“The secret of success is to be ready when your opportunity comes.”
-- Benjamin Disraeli
A “journeyman” in sports is that player who is reliable, who can fill in when needed, but rarely has the skill set to have a guaranteed spot in the lineup or is assured of a long tenure in one locale. It speaks to the need for a certain opportunism needed for when chances present themselves.
Alex Chiasson is a “journeyman” with the noble underpinnings the term implies. A second round draft pick of the Dallas Stars in 2009, when he signed with the Caps as a free agency just before the start of the 2017-2018 season, he was joining his fourth franchise in six NHL seasons (Ottawa and Calgary being stops on the way between Dallas and Washington). He came to the Caps on his third one-year contract in three seasons with diminishing levels of compensation ($1.2 million with Ottawa in 2015-2016, $800,000 with Calgary in 2016-2017, and $660,000 with the Caps for this season after being brought in on a professional try-out in early September). You could say he had incentive, a 27-year old looking for some stability in his career, especially after having a respectable 12-12-24 scoring line with the Calgary Flames in 2016-2017.
Chiasson’s season ended up having an odd quality to it, though. He dressed for 35 of the team’s first 36 games and 47 of the first 51 games on the schedule. But he got a sweater for only 14 of the last 31 games. Not that game frequency seemed to matter; Chiasson still posted consistent, if modest numbers over the first seven of his ten-game segments. He recorded points in all of them, and he recorded seven goals in his first five segments covering 46 games (a 12-goal pace for a player getting fourth line minutes – 12:17 a game over that span – is a pleasant number).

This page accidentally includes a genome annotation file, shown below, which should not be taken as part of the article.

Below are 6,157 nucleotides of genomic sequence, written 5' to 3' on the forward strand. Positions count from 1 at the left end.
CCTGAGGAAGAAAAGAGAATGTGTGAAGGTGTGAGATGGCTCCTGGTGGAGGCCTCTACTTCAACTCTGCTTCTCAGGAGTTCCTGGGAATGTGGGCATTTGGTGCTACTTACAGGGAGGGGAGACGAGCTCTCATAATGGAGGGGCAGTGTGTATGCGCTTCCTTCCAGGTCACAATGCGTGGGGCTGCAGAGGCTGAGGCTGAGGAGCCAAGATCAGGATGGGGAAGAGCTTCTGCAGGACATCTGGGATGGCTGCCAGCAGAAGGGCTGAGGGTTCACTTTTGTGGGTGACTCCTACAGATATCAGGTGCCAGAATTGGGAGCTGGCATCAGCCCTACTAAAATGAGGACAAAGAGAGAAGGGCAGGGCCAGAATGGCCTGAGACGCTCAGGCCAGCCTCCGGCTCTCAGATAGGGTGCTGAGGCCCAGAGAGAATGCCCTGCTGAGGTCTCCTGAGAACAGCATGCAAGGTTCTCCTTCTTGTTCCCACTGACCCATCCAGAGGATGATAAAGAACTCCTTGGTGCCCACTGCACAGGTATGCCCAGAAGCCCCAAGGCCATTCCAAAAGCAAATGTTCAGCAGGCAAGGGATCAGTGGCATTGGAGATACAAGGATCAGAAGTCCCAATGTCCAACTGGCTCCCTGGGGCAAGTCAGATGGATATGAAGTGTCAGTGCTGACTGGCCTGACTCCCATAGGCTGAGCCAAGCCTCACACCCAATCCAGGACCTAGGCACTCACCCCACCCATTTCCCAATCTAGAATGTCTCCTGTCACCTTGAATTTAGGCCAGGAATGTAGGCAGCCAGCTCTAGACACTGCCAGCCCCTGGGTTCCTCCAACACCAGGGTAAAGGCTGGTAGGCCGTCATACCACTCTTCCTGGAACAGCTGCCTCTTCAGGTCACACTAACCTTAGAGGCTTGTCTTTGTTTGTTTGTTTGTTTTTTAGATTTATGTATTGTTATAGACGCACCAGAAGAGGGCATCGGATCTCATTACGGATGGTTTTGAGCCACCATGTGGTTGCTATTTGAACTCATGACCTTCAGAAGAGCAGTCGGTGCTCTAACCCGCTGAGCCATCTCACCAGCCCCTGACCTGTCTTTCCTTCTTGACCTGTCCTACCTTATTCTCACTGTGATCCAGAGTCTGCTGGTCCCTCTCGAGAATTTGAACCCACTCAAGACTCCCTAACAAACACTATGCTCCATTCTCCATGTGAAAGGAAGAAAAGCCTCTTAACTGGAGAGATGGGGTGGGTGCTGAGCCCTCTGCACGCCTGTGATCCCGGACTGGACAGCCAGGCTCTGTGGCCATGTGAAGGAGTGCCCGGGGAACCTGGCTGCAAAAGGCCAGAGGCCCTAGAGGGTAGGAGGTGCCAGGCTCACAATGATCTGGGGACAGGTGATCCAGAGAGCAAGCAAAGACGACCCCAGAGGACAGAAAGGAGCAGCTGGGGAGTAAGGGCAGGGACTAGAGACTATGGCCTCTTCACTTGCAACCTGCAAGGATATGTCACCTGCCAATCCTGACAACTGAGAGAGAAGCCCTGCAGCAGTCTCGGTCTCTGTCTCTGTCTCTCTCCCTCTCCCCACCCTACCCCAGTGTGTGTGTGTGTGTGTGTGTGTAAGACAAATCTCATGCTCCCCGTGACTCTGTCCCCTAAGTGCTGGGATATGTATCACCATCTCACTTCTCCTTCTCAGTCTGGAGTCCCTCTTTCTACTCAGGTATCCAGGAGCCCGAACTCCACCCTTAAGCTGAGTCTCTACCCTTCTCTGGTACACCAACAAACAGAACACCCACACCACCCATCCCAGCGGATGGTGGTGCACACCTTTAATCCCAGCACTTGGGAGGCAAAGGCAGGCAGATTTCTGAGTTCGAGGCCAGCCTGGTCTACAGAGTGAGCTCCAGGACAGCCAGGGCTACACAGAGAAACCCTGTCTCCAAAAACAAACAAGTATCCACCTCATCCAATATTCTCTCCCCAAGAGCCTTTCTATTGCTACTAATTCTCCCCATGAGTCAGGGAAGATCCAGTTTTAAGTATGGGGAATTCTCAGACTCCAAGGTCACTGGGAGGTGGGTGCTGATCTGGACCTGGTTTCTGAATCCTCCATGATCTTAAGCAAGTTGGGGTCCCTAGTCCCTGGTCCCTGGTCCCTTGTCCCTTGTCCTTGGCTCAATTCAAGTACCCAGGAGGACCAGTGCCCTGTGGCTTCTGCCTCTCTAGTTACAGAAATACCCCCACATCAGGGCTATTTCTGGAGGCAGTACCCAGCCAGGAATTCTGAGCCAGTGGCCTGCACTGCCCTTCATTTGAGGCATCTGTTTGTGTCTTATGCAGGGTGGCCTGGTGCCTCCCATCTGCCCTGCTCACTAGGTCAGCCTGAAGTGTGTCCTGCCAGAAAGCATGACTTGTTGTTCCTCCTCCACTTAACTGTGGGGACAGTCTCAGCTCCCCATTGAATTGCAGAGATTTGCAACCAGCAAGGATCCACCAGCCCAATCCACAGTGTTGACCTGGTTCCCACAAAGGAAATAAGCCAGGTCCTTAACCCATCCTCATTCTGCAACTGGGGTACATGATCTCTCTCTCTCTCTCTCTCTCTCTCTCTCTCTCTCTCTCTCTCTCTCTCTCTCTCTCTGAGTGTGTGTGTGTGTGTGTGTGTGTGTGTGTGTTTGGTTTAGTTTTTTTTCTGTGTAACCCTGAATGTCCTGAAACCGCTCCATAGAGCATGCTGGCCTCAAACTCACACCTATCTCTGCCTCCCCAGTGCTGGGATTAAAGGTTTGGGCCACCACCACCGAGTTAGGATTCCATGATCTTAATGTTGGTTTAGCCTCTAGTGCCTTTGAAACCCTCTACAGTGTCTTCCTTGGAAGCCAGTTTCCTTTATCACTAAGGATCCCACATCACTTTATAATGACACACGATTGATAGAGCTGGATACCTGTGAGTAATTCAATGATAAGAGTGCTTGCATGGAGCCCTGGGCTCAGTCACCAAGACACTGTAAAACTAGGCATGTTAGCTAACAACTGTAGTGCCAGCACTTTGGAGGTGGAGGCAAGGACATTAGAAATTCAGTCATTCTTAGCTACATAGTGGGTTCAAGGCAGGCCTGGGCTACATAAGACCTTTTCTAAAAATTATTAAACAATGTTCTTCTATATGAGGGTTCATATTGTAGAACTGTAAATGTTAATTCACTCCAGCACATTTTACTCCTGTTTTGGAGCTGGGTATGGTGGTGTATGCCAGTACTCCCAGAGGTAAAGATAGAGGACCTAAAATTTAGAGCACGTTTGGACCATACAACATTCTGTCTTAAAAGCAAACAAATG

It is also worth mentioning that Chiasson closed with a rush, going 2-6-8 in his last 13 games.
Fearless’ Take… Alex Chiasson might be thought of as “Jay Beagle-lite” in one respect. The Caps were 7-1-0 in games in which he scored a goal and 11-1-2 in games in which he registered a point. The power of secondary scoring. And, getting ice time was a good thing (do the “four-line roll”…cha-cha-cha). Washington was 26-7-2 in games in which he skated at least 11:45 in ice time, 11-12-3 in games in which he did not.
Cheerless’ Take… Here’s a weird number for Chiasson. Of 311 forwards taking at least 40 faceoffs this season, he was 306th in faceoff winning percentage (11-for-41/26.8 percent). Of 392 forwards appearing in at least 40 games, he was 360th in shots on goal per game (0.97). In that same group he was 377th in shot attempts-for percentage at 5-on-5 (43.79 percent). He was not a “high event” player.
Odd Chiasson Fact… Alex Chiasson and Evgeny Kuznetsov were the only Capitals to record both a power play and a shorthanded goal this season.
Game to Remember… March 16th vs. New York Islanders
Before the Caps hosted the New York Islanders on March 16th, Alex Chiasson dressed in only one of the previous seven games for the Caps, a somewhat forgettable seven minutes and change without a point in a 3-1 loss to the Kings in Los Angeles. That he would get a sweater against the New York Islanders was a bit odd. To that point in his career, Chiasson was 1-4-5, even, in 11 career games against the Isles. And, the Caps were on a three-game winning streak after that loss in Los Angeles without Chiasson in the lineup, one of those wins coming the previous night as the Caps pounded tine Isles, 7-3 in Brooklyn.